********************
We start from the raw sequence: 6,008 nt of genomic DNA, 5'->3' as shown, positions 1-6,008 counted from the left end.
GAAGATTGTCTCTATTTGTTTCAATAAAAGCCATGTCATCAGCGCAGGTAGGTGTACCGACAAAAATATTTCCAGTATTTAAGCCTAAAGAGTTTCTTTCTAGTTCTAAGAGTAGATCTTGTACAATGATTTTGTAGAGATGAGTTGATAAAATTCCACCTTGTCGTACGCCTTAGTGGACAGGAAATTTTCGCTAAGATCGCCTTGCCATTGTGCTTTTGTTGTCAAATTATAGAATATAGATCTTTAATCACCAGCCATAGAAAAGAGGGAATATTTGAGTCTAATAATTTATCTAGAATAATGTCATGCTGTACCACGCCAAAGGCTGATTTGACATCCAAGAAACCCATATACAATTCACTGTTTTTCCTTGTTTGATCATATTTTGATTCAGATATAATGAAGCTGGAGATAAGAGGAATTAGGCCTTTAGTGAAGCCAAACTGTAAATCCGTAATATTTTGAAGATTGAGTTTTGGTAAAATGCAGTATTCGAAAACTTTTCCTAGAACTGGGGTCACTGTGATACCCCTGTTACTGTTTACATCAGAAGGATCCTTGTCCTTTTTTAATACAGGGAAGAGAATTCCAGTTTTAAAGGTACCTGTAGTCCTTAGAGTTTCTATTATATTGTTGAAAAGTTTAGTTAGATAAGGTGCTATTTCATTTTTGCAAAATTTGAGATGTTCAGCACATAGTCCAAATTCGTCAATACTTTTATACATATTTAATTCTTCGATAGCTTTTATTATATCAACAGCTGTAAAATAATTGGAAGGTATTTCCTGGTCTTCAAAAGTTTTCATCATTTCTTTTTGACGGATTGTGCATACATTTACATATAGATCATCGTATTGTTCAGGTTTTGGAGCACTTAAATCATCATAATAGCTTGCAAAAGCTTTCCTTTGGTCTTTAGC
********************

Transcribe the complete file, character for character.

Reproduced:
We start from the raw sequence: 6,008 nt of genomic DNA, 5'->3' as shown, positions 1-6,008 counted from the left end.
GAAGATTGTCTCTATTTGTTTCAATAAAAGCCATGTCATCAGCGCAGGTAGGTGTACCGACAAAAATATTTCCAGTATTTAAGCCTAAAGAGTTTCTTTCTAGTTCTAAGAGTAGATCTTGTACAATGATTTTGTAGAGATGAGTTGATAAAATTCCACCTTGTCGTACGCCTTAGTGGACAGGAAATTTTCGCTAAGATCGCCTTGCCATTGTGCTTTTGTTGTCAAATTATAGAATATAGATCTTTAATCACCAGCCATAGAAAAGAGGGAATATTTGAGTCTAATAATTTATCTAGAATAATGTCATGCTGTACCACGCCAAAGGCTGATTTGACATCCAAGAAACCCATATACAATTCACTGTTTTTCCTTGTTTGATCATATTTTGATTCAGATATAATGAAGCTGGAGATAAGAGGAATTAGGCCTTTAGTGAAGCCAAACTGTAAATCCGTAATATTTTGAAGATTGAGTTTTGGTAAAATGCAGTATTCGAAAACTTTTCCTAGAACTGGGGTCACTGTGATACCCCTGTTACTGTTTACATCAGAAGGATCCTTGTCCTTTTTTAATACAGGGAAGAGAATTCCAGTTTTAAAGGTACCTGTAGTCCTTAGAGTTTCTATTATATTGTTGAAAAGTTTAGTTAGATAAGGTGCTATTTCATTTTTGCAAAATTTGAGATGTTCAGCACATAGTCCAAATTCGTCAATACTTTTATACATATTTAATTCTTCGATAGCTTTTATTATATCAACAGCTGTAAAATAATTGGAAGGTATTTCCTGGTCTTCAAAAGTTTTCATCATTTCTTTTTGACGGATTGTGCATACATTTACATATAGATCATCGTATTGTTCAGGTTTTGGAGCACTTAAATCATCATAATAGCTTGCAAAAGCTTTCCTTTGGTCTTTAGC